' When it 'is desired to moveltheigirders past -a pier, lproceed as follows. ..I.firstattacmthe-lhook fill-of one of the derrick cables 65' to the center of the girder or truss 3| to be moved, as indicated in Fig. 10. Then the clamps 34 at each end of this truss or girder are released, so that the girder is free to swing. I then take up on the boom cable 46 by winding the winch 45, while at the same time I slacken the cables 26 at the ends of the girder. This process is continued until the truss or girder has been shifted endwise into the position shown in Fig. 11 in which it is suspended by the derrick, and in which its center hangs di- 6 sredtly below-:thelderrick pulley; ,I. then-disconnectrthe ihOQk 5010f the-r cablerdfi from the inner end rofzithewtrussorigirdenmermitting .thishook and cable to hang free as showniiniull'linesat the left of Fig. 11. This can be neadilyiaccomplishedrbya workmanion' the other tnussor girder. Mter :nthe -0Brble'r it has been-disconnected from the". 1111191.,611dn0f thetruss -or girder it is swung aroundi-nto a, positionv substantially parallel with theredge of the bridgeas shown in :full linesin Eig.id2..- -ilihe,.'scafiold=can.ythen he -moved along therbnidgelas far as desireduntil-the pier ispassed. ithe trussnor girder is then swung around into crosswise position again-as indicated in dotted linescin 'lFligr 12 and-the cable 26 from the other side-of: the-bridge .is then: connected to the inner and ofithetmisssor girder asshownin-dotted lines inzgil ig. =11. The-derrick cable is then ,slackened while the-two "winch.- cables :26: are progressively tightened up, and this is continueduntil the truss or girder goes-back to its original position in which itlextends-transversely of the bridge. When it v.has :been raised up into engagement with. the hangers; thepturnbuckle clamps 3d are again .fastoned:around thebars 32, thus rigidly securing the 21311155. :position. The second truss or girder may then be manipulated in the samermanner.

It will -thus be seen that I have provided .a traveling scaffold which can, be moved from one end'lof .the bhidge-tohthe(other, this scaffold comprising ;beams or girders extending transyersely beneath the bridge, which beams or girders may beshifted to a position :in which-they .can move past the. piers, as the scaffold-travelsalong. It will. also-beseen that [by means of my improved arrangement oftbeams or girders Lhave provided means by which access may be had both to any part of the :undersurf-ace of the bridge structure and to allsides of the piers, throughout theirs-entire: height.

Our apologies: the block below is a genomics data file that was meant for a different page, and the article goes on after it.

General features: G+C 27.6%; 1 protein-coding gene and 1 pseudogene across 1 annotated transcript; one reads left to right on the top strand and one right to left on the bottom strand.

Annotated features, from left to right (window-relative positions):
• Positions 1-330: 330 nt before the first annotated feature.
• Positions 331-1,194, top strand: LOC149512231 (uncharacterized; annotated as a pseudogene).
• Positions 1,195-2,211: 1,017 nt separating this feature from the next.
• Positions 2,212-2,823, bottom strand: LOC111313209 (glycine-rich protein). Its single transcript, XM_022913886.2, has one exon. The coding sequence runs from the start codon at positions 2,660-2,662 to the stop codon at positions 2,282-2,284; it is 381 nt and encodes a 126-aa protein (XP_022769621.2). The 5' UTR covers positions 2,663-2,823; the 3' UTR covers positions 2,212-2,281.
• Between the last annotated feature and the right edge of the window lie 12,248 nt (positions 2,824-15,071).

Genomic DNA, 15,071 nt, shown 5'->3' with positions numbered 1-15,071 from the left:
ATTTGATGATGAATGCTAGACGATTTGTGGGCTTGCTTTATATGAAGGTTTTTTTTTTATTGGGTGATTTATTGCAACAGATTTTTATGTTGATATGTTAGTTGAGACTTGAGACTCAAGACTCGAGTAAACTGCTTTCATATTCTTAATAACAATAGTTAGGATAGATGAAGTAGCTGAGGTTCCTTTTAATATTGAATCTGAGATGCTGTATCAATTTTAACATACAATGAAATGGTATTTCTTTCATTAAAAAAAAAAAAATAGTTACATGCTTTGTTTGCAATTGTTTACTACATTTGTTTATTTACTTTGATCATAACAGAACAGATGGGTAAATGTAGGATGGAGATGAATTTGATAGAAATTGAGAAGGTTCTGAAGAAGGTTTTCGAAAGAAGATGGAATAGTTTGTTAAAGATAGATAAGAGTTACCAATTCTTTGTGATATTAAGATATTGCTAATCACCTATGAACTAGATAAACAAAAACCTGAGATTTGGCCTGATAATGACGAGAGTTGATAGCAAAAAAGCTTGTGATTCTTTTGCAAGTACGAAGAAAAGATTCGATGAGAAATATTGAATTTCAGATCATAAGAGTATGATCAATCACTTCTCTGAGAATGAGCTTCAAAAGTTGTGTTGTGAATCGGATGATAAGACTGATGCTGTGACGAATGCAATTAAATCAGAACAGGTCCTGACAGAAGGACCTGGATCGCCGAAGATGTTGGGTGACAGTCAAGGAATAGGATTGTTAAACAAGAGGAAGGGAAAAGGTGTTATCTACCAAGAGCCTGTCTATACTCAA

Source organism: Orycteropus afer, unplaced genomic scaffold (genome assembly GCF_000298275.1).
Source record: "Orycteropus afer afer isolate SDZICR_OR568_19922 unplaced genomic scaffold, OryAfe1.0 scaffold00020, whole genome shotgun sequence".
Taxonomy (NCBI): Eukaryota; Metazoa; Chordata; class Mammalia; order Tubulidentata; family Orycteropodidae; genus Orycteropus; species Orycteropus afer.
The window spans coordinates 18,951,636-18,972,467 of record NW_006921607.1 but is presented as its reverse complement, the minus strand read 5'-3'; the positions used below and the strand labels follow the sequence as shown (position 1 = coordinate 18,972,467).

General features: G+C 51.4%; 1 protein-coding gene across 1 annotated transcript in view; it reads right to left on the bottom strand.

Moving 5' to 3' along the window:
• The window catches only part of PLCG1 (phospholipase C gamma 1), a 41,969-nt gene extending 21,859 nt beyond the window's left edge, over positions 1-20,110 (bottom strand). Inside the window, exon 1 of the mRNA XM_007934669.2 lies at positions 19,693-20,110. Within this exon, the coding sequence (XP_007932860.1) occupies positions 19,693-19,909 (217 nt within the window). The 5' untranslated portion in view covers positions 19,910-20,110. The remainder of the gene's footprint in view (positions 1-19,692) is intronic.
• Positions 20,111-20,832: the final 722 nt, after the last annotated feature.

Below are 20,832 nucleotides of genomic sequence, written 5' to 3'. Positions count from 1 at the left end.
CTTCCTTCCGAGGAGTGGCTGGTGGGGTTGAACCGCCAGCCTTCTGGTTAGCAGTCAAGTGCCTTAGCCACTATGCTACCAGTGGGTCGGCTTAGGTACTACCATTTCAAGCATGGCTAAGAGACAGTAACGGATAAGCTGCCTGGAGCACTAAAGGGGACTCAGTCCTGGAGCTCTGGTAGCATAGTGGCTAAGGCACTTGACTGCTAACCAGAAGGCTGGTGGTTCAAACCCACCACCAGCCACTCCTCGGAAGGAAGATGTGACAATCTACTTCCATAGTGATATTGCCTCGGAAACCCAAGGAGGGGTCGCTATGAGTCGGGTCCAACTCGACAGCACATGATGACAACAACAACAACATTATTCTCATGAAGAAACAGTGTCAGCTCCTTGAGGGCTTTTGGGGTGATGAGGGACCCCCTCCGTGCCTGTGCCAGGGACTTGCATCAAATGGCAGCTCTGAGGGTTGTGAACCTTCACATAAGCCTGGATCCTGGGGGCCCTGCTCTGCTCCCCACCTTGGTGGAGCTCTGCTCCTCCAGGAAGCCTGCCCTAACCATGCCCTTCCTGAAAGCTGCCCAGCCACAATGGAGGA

, .ltrwillibe understood that: my hovel-traveling scaflfold'zis .intendedtobeemployed in the original construction of bridges and the like, as -wel1.as in their maintenance ,and repair. Thus,- as .above mentioned, the wheels ofthezscaffold-may-be.supportedend' roll along-on the steel beams of the bridge, as soonbas-theyare put in place, and before the concrete is poured. .At this zstage, the derricltsymay be :usedztoedvantage in-hoisting and erecting -.ou-:-setting the forms for the concrete.

Also, atithisstage, the girders or trusses may be employed to afford access to the-steel nnderstructure of the .bridgefor painting.

- "Aftertheconcrete hasbeenqpoured and hasset, the- Wheels .ofthe scaffoldare'supported. on the flooraorcurbsoi the bridge, asabove described, andnthederricksimay be employed ,ior wrecking or ;pullingout"the forms from below-the floor. These terms mayreither belowered'tothe ground, or:hoisted up onto the floor; aszdesired.

. Itxwill- :be :noted 'that,.;as :above :BOilltEd out, the parts oftheitramework :ofithe scaffold are secured by aboltsrand chimpsyso .that-ztheyare .readilyseparable, andLcanbe: easiiyxand aquickly :takenwdown andaput together. zAlso,. the 'girders'or trusses .are separately fabricated units, detachable from the hangers which support them. Thus, the entire equipment may be readily disassembled, transported from one place to another, and again set p.

In conclusion, it will be seen that I have pro vided a novel, portable, traveling scaffold which may be used repeatedly on successive jobs for the construction, maintenance and repair of highway bridges and the like, with a tremendous saving in time, materials, labor and cost, and it is thought that the many advantages of the invention will be readily appreciated by those familiar with such matters.

What I claim is:

1. A travelling scaffold comprising a frame extending transversely across and over the deck structure of a bridge, means supporting said frame on said deck structure for longitudinal movement therealong, said frame having portions projecting outwardly beyond the lateral edges of said deck structure, a hanger fixed to and depending from each of said projecting portions to a position below the bottom of said deck structure, a pair of spaced, substantially parallel rigid beams extending between the lower ends of said hangers at a level below the bottom of said deck structure, and means for releasably and independently supporting each end of each beam from said hangers.

2. A scaffold as defined in claim 1 wherein said frame comprises slidably related pairs of elongated members extending transversely of said deck structure, the members of said pairs being relatively adjustable to vary the distance between said frame supporting means, said members being further relatively pivotally adjustable to extend inwardly and upwardly from opposite sides of said deck structure whereby to permit movement of traffic thereunder, and means for clamping said members together in said positions of adjustment.